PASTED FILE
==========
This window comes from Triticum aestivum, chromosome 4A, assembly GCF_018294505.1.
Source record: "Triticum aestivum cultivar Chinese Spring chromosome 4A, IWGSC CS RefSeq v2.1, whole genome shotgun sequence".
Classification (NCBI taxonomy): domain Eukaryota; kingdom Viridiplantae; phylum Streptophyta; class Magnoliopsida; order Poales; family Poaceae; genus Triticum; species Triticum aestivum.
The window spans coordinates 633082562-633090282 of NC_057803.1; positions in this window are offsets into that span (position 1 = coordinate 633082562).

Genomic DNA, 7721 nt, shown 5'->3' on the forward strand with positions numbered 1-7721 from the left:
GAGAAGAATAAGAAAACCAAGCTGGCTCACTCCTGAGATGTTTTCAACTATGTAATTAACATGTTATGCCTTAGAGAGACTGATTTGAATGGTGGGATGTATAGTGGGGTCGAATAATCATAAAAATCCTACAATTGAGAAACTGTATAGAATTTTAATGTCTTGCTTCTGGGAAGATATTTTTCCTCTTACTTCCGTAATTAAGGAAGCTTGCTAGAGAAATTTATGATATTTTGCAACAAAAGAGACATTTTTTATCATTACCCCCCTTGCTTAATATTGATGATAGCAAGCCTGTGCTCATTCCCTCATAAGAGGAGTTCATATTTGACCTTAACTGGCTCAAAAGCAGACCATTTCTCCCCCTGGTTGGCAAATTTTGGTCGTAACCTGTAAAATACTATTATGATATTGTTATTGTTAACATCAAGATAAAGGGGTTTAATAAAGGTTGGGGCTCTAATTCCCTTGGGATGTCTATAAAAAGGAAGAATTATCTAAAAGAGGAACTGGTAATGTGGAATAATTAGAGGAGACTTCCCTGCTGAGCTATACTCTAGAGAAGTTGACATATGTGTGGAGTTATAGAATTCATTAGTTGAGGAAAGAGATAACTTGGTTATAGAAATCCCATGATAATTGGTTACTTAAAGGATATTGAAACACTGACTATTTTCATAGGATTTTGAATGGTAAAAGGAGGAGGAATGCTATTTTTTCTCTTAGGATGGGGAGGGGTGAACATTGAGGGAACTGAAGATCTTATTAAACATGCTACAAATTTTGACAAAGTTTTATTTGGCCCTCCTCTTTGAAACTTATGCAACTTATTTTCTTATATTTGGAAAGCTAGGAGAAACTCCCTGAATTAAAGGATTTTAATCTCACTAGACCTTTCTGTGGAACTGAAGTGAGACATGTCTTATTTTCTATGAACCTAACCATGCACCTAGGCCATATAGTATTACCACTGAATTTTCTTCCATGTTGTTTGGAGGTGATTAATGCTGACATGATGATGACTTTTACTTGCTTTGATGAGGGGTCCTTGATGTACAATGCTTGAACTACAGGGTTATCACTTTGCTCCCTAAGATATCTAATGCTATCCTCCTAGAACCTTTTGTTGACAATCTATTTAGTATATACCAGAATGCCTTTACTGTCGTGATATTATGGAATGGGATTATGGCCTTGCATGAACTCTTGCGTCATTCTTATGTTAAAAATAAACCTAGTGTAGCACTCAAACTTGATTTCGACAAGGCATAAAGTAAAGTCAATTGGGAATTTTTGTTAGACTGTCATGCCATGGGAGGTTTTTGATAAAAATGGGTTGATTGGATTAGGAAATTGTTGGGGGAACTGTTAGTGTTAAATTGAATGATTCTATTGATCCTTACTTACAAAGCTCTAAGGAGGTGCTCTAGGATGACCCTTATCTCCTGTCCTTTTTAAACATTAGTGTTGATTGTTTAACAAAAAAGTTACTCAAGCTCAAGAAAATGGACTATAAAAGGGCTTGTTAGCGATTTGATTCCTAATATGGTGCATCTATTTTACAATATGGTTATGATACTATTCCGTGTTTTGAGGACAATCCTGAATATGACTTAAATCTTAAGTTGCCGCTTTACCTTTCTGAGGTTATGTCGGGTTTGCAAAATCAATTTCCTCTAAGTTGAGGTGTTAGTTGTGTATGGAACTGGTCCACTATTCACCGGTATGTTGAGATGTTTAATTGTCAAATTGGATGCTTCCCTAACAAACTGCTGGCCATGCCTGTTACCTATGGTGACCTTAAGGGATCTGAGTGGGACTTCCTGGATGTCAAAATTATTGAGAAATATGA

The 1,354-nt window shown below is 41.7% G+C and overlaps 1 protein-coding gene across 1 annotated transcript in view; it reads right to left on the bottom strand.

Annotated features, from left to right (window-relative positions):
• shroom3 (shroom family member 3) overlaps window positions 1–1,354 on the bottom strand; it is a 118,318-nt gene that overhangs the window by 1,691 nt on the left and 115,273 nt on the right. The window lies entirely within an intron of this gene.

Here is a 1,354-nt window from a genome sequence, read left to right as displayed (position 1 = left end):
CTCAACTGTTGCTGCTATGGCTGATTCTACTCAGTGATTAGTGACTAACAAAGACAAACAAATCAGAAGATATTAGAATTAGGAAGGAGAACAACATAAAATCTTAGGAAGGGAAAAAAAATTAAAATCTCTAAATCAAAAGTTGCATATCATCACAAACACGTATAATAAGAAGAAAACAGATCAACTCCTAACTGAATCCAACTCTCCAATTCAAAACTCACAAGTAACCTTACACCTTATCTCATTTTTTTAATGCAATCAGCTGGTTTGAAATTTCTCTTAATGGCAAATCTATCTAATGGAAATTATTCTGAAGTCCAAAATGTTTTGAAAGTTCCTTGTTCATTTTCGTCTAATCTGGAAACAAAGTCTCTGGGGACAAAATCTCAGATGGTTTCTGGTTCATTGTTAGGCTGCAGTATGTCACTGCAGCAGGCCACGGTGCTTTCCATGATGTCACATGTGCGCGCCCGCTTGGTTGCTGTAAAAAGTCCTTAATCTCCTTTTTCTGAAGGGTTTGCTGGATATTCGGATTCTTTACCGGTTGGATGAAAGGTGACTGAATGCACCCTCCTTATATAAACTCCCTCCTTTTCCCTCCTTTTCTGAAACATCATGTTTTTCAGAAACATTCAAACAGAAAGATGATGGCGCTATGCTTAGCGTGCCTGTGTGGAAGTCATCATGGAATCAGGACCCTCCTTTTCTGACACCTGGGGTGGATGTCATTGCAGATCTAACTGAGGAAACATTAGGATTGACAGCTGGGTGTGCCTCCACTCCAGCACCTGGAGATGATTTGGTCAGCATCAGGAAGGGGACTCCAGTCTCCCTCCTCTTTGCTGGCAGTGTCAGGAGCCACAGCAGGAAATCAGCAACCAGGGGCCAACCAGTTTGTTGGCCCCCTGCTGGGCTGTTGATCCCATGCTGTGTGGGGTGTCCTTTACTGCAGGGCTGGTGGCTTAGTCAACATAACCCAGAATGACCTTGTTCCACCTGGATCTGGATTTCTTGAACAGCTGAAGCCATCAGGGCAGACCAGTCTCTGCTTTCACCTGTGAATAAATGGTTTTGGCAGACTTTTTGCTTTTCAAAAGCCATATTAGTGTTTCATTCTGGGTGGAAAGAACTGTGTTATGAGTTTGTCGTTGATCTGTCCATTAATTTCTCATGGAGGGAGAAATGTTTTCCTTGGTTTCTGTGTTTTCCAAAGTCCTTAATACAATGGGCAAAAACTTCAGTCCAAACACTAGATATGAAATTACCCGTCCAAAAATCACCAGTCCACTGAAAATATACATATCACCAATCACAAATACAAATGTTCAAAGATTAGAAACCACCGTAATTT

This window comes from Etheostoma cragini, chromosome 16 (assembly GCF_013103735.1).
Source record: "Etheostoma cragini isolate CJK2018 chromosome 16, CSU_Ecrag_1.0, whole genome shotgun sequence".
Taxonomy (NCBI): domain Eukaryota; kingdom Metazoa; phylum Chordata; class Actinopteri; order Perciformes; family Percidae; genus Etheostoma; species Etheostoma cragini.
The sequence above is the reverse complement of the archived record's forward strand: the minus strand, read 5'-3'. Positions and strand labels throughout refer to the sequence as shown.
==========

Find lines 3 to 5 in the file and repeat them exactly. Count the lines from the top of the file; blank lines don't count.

Classification (NCBI taxonomy): domain Eukaryota; kingdom Viridiplantae; phylum Streptophyta; class Magnoliopsida; order Poales; family Poaceae; genus Triticum; species Triticum aestivum.
The window spans coordinates 633082562-633090282 of NC_057803.1; positions in this window are offsets into that span (position 1 = coordinate 633082562).

Genomic DNA, 7721 nt, shown 5'->3' on the forward strand with positions numbered 1-7721 from the left: